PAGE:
Once the interviews were complete, a group of LEC members and KCRHA staff, aided by technical assistance from a Washington, D.C.-based firm called the Cloudburst Group, read transcripts of the interviews and “coded” them to correspond with different shelter and housing types, using the codes “to identify specific temporary and permanent housing models directly from the voices of people living unsheltered, interpreted in partnership with people with lived experience,” according to the Five-Year Plan. Although the final plan no longer includes specific dollar figure or specific numeric recommendations (eliminating, for example, a chart that suggested building no new tiny house villages ), it still represents a proposal that would, if implemented, reverse many longstanding policies and invest heavily in new approaches, like many more permanent parking spaces for people living in RVs and cars across the city.
The interview transcripts show many interviewers engaged in patient, compassionate attempts to elicit clear responses from people who were often discursive, rambling, and hard to follow. Interviewers from the Lived Experience Coalition used their own experiences to guide conversations and make their interview subjects comfortable—a key reason for including people with lived experience in data collection.
In one such conversation, the interviewer expresses concern and empathy when the person they’re talking to describes a series of traumatic situations, while still keeping the overall conversation on track. “I’m sorry you experienced that in such a tragic way. Thank you for just being vulnerable and open and sharing that because it’ll give me a glimpse of who you are and what you’ve been through,” the interviewer says, then moves on to the next question.
Researchers who use qualitative methods say it’s important to allow the conversation to flow and to use the questions as a guide rather than reading them word by word.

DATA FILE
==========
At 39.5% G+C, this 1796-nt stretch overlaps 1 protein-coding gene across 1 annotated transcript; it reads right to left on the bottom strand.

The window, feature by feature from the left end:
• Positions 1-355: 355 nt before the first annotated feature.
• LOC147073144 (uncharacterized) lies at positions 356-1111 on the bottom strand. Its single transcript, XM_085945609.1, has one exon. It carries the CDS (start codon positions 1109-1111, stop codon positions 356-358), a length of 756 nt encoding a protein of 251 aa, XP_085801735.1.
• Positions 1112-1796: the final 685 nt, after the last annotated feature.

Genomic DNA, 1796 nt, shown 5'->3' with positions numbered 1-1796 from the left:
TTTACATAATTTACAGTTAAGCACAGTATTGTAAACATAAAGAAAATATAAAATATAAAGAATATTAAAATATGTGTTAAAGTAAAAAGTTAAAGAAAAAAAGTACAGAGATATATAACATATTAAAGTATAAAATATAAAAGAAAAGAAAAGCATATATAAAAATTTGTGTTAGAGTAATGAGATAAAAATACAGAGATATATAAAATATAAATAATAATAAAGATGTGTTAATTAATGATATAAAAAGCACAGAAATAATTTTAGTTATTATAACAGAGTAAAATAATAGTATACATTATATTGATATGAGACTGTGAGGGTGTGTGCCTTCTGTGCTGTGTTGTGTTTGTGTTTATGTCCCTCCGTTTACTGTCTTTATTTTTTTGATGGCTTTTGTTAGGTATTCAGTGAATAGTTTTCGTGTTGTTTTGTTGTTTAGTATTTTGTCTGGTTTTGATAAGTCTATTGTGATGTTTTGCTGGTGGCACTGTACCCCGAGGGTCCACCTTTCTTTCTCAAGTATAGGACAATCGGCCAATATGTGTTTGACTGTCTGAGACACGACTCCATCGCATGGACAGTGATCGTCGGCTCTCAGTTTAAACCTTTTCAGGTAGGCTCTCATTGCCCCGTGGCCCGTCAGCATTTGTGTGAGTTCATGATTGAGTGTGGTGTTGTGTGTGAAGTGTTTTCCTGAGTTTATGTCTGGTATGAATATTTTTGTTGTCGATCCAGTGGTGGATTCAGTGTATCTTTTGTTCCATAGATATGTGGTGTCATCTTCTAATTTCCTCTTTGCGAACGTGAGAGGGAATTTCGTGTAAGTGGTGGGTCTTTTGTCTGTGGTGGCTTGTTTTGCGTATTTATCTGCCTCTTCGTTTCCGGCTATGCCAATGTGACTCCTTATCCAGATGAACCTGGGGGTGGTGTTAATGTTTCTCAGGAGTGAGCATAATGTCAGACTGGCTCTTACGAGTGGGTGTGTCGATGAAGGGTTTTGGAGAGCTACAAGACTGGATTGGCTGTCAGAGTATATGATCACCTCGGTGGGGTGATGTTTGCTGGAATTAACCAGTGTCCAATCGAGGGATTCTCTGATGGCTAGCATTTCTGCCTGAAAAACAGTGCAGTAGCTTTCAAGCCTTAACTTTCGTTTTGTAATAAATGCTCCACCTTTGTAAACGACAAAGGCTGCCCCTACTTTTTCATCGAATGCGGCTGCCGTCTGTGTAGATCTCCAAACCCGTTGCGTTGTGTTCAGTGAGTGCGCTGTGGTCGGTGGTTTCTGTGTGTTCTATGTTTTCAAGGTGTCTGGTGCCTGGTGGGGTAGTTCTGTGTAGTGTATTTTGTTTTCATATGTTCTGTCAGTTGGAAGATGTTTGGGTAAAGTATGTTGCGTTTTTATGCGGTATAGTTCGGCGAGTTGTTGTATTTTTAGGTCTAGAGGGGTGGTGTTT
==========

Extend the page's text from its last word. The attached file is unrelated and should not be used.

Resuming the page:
“In a qualitative interview, so much depends on the amount of trust and empathy that the interviewer can show,” said New York University School of Social Work professor Dr. Deborah Padgett, an expert on qualitative research who has written several books on the subject. “If you’re there in a trusting way, and you’re there as a researcher as opposed to a case worker or outreach worker or more official person, it gives you some legitimacy.”
Dr. Tyler Kincaid, a research assistant professor at Department of Psychiatry and Behavioral Sciences at the University of New Mexico who has led qualitative research about people experiencing homelessness, said qualitative interviews can’t be scripted to the extent that an ordinary survey can. “There’s an art to making the participant comfortable enough to respond, to keep the conversation going,” Kincaid said, and going “off script” is just part of the process. “If you have, say, 10 semi-structured questions, hopefully there’s followup questions and side questions and things within those ten standard questions on a piece of paper to help to bring out more information,” Kincaid said.
But the transcripts also revealed troubling practices. In the transcripts, interviewers often cut people off, talk at length about themselves, or offer unsolicited advice. Several times, interviewers suggest they or someone else at the interview site can directly connect people with services, such as housing vouchers or a workaround for King County’s hated 211 system, or jump in with answers before the person has had time to respond.
The experts we spoke to said it’s important for researchers not to involve themselves in people’s lives or promise things they can’t deliver. Kajfasz said researchers were told that the point of the research was data collection, not problem-solving, but “folks with lived experience, when they know they have a solution for somebody, they offer it.” Some interview locations had housing navigators or other services on site, Kajfasz added.
In one transcript, an interviewer offers their opinion about the man’s substance use, saying that with drugs, “when you wake up in the morning, you hate yourself.” “I don’t ever hate myself,” the man retorts. After a tangent about the concerns police have raised about encampment fires, the second interviewer tells the man he should join the military. “You can still do it. You’re young enough. You understand?”
In many cases, interviewers suggested answers to their own questions before people had a chance to speak. In one representative transcript, an interviewer repeatedly appears to cut their subject, a Native American man, off—suggesting, for example, that the reason the man is homeless is because he “prefer[s] to be in the woods” and doesn’t “want to be acclimated in society.” Although the man says “yeah” in response to both those statements, he objects when the interviewer continues, “You don’t want an apartment.” “Well, I do eventually,” he says.